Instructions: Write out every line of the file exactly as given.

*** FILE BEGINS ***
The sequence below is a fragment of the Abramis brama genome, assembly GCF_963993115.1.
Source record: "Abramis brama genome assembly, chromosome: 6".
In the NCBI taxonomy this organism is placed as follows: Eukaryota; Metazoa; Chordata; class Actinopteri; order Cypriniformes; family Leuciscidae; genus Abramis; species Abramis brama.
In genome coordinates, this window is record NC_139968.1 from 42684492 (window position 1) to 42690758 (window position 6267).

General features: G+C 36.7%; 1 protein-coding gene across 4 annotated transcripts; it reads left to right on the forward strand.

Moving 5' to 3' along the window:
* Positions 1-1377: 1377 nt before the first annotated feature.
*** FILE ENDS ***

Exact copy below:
The sequence below is a fragment of the Abramis brama genome, assembly GCF_963993115.1.
Source record: "Abramis brama genome assembly, chromosome: 6".
In the NCBI taxonomy this organism is placed as follows: Eukaryota; Metazoa; Chordata; class Actinopteri; order Cypriniformes; family Leuciscidae; genus Abramis; species Abramis brama.
In genome coordinates, this window is record NC_139968.1 from 42684492 (window position 1) to 42690758 (window position 6267).

General features: G+C 36.7%; 1 protein-coding gene across 4 annotated transcripts; it reads left to right on the forward strand.

Moving 5' to 3' along the window:
* Positions 1-1377: 1377 nt before the first annotated feature.